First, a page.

Unlike the defendant in Woods, the appellee in this case was not found to be exclusively responsible for the plaintiff's injuries. Rather, the jury concluded that appellant was forty-nine percent negligent and that his own negligence was a substantial factor in bringing about the injuries that he sustained. Jury Verdict Form, dated 4/17/96, at 1–2. Moreover, the jury's verdict is not premised on limits imposed by the legislature. It instead reflects the jury's finding that appellant was partially responsible for his own injuries.
Although Woods factually differs from this case, it is nonetheless instructive. In Woods, our Supreme Court stated that Rule 238(a)(1) “is clear and unambiguous and is indicative of the intent to have damages apply to the verdict or award itself, which represents the actual factfinder's assessment of the plaintiff's damage․” Id., 531 Pa. at 299, 612 A.2d at 972. The verdict or actual assessment of the jury in this case is that the defendant is only responsible for fifty-one percent of the total damages sustained by appellant, or $9,180.00. The delay damages therefore must be calculated on the verdict as molded, as it is the molded verdict which represents the jury's actual assessment. To construe the rule in the manner suggested by appellant would require us to ignore the jury's actual verdict. Such an interpretation could not have been intended by our Supreme Court. See Woods, supra (explaining that the Supreme Court intended to have delay damages apply to the actual fact finder's assessment of the plaintiff's damage) and Pa.R.C.P. Rule 128(a), 42 Pa.C.S.A. (providing that the Supreme Court does not intend a result that is absurd, impossible of execution or unreasonable). Finding no error or abuse of discretion by the trial court, we affirm the judgment.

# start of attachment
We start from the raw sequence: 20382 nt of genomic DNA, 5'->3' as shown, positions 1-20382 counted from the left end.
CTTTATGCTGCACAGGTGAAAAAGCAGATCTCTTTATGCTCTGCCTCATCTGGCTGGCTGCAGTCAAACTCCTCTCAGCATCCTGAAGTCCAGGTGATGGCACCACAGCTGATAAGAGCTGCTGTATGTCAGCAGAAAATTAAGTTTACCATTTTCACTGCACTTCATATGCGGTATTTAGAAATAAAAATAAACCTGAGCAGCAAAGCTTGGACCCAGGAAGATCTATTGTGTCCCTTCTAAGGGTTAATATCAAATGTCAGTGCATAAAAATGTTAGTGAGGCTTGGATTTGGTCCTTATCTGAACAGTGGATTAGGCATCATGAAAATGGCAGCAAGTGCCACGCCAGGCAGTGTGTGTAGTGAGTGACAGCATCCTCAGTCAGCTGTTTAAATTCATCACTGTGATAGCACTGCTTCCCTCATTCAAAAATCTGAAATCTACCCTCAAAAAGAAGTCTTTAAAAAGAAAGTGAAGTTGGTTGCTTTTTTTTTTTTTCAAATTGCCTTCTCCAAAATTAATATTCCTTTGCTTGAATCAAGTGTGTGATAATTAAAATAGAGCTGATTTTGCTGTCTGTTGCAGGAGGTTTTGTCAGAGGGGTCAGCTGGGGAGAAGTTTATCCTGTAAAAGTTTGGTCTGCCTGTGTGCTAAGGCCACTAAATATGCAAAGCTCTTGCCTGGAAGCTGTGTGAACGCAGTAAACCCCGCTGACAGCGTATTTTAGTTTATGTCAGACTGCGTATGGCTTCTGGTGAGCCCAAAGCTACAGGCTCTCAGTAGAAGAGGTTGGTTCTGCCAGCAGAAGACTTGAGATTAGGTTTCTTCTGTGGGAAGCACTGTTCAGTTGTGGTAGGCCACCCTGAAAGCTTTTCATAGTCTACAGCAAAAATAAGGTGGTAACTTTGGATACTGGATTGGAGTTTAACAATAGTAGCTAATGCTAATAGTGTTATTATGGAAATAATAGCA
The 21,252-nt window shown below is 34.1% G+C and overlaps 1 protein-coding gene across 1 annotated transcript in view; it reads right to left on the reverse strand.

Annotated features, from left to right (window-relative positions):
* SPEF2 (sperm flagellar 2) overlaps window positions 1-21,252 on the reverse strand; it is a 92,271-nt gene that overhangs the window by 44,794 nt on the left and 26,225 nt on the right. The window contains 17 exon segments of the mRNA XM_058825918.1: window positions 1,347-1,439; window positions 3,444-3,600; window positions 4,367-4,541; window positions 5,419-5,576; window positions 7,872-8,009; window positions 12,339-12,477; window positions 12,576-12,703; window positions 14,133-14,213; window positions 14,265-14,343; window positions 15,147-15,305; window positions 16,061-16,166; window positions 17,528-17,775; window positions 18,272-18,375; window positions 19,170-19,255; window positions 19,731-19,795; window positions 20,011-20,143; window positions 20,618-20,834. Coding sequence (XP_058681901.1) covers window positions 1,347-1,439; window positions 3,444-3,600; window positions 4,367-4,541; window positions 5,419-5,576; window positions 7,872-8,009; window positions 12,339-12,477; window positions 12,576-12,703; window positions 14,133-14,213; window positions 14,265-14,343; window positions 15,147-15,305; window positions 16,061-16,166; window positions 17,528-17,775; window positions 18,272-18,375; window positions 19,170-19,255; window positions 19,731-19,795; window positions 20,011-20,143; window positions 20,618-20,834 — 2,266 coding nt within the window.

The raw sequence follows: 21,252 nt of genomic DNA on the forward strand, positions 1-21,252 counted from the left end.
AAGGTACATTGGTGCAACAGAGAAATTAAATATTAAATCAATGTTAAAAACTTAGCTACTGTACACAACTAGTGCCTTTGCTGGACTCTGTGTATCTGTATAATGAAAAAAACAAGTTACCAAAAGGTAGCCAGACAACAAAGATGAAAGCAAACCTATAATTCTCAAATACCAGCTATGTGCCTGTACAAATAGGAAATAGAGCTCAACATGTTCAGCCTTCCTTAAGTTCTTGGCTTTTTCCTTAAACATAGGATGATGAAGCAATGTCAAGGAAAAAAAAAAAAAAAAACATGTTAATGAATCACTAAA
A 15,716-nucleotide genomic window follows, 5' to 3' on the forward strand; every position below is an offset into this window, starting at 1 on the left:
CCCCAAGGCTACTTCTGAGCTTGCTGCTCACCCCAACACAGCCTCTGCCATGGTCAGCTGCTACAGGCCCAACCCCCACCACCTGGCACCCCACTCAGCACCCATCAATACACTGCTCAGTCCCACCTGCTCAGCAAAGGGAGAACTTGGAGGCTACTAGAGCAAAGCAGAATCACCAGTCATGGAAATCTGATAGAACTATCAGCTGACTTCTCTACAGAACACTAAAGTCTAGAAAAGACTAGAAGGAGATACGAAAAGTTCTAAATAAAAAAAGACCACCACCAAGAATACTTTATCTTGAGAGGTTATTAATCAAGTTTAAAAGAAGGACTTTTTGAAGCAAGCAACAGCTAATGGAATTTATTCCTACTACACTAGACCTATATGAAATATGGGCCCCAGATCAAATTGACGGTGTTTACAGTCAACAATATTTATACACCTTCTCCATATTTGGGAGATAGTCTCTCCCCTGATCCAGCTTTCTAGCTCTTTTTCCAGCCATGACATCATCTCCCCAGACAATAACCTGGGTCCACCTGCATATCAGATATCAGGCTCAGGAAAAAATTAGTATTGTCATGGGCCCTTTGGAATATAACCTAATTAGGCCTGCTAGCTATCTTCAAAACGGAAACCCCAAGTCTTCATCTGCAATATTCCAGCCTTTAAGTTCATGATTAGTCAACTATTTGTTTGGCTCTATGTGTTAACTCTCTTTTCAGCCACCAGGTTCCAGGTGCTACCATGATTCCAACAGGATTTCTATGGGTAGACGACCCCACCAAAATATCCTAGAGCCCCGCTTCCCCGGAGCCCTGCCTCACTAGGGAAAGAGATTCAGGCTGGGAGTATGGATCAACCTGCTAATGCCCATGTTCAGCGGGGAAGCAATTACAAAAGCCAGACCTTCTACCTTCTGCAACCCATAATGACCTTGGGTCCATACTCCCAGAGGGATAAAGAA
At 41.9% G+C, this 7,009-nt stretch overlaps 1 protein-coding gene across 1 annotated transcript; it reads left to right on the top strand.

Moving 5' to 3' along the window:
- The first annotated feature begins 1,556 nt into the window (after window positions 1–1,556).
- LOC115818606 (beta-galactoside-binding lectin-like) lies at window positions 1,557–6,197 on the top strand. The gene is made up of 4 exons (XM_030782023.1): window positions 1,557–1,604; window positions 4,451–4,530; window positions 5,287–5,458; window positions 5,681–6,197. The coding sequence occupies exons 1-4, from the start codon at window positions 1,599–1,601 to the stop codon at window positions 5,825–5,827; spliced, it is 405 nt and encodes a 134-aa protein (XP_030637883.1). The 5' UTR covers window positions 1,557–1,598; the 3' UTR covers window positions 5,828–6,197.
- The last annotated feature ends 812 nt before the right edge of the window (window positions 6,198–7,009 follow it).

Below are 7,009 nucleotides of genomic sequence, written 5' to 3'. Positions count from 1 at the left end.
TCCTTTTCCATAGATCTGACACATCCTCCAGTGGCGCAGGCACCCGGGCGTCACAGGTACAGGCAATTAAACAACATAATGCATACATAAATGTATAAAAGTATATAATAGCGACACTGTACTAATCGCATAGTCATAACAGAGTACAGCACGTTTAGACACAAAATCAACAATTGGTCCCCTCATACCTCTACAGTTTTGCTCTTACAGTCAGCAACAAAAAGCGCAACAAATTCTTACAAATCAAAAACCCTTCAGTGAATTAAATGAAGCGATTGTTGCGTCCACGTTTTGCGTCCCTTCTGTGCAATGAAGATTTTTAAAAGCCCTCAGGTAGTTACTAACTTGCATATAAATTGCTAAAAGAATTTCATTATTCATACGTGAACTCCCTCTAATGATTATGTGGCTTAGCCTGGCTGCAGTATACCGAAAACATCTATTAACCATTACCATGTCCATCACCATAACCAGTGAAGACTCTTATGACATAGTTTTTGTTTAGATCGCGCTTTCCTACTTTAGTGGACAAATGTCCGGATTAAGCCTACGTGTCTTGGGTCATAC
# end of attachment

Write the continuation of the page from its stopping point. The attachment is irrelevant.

1. The verdict was reduced by 49% or $8,820.00 (18,000 x 49% = 8,820), thus resulting in net damages of $9,180.00 (18,000−8,820 # 9,180).